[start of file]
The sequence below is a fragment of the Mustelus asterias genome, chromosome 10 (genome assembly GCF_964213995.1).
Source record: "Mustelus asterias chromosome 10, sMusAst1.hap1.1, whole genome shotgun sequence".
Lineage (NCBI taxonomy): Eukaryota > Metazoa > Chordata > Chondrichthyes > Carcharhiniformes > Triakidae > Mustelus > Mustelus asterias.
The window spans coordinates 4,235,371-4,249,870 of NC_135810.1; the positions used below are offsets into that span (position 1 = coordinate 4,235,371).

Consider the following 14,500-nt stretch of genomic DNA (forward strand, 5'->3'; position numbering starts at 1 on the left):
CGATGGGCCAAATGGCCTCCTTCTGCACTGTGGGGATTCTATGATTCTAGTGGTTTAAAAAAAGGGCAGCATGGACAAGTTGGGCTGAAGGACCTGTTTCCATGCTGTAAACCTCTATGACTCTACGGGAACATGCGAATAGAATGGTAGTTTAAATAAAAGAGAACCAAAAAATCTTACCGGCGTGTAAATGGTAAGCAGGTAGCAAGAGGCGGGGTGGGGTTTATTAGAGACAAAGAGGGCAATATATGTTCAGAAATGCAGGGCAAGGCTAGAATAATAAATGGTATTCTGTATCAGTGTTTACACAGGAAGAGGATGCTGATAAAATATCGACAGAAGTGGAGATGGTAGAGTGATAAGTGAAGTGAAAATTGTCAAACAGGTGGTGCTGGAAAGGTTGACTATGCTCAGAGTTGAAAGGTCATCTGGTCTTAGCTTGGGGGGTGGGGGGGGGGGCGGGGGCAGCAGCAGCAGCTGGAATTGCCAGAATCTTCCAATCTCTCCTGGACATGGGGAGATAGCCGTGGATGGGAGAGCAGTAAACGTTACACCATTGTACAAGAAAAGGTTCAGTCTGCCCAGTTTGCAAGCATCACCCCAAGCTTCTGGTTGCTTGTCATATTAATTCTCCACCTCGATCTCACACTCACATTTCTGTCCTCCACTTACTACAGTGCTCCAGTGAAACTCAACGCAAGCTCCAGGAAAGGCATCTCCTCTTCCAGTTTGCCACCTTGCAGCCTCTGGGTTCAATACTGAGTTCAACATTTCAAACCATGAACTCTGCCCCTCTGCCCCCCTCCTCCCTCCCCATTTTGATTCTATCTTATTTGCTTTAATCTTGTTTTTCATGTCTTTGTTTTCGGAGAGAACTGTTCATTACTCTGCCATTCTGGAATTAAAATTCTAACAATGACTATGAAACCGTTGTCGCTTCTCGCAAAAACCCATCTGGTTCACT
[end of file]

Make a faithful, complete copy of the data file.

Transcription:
The sequence below is a fragment of the Mustelus asterias genome, chromosome 10 (genome assembly GCF_964213995.1).
Source record: "Mustelus asterias chromosome 10, sMusAst1.hap1.1, whole genome shotgun sequence".
Lineage (NCBI taxonomy): Eukaryota > Metazoa > Chordata > Chondrichthyes > Carcharhiniformes > Triakidae > Mustelus > Mustelus asterias.
The window spans coordinates 4,235,371-4,249,870 of NC_135810.1; the positions used below are offsets into that span (position 1 = coordinate 4,235,371).

Consider the following 14,500-nt stretch of genomic DNA (forward strand, 5'->3'; position numbering starts at 1 on the left):
CGATGGGCCAAATGGCCTCCTTCTGCACTGTGGGGATTCTATGATTCTAGTGGTTTAAAAAAAGGGCAGCATGGACAAGTTGGGCTGAAGGACCTGTTTCCATGCTGTAAACCTCTATGACTCTACGGGAACATGCGAATAGAATGGTAGTTTAAATAAAAGAGAACCAAAAAATCTTACCGGCGTGTAAATGGTAAGCAGGTAGCAAGAGGCGGGGTGGGGTTTATTAGAGACAAAGAGGGCAATATATGTTCAGAAATGCAGGGCAAGGCTAGAATAATAAATGGTATTCTGTATCAGTGTTTACACAGGAAGAGGATGCTGATAAAATATCGACAGAAGTGGAGATGGTAGAGTGATAAGTGAAGTGAAAATTGTCAAACAGGTGGTGCTGGAAAGGTTGACTATGCTCAGAGTTGAAAGGTCATCTGGTCTTAGCTTGGGGGGTGGGGGGGGGGGCGGGGGCAGCAGCAGCAGCTGGAATTGCCAGAATCTTCCAATCTCTCCTGGACATGGGGAGATAGCCGTGGATGGGAGAGCAGTAAACGTTACACCATTGTACAAGAAAAGGTTCAGTCTGCCCAGTTTGCAAGCATCACCCCAAGCTTCTGGTTGCTTGTCATATTAATTCTCCACCTCGATCTCACACTCACATTTCTGTCCTCCACTTACTACAGTGCTCCAGTGAAACTCAACGCAAGCTCCAGGAAAGGCATCTCCTCTTCCAGTTTGCCACCTTGCAGCCTCTGGGTTCAATACTGAGTTCAACATTTCAAACCATGAACTCTGCCCCTCTGCCCCCCTCCTCCCTCCCCATTTTGATTCTATCTTATTTGCTTTAATCTTGTTTTTCATGTCTTTGTTTTCGGAGAGAACTGTTCATTACTCTGCCATTCTGGAATTAAAATTCTAACAATGACTATGAAACCGTTGTCGCTTCTCGCAAAAACCCATCTGGTTCACT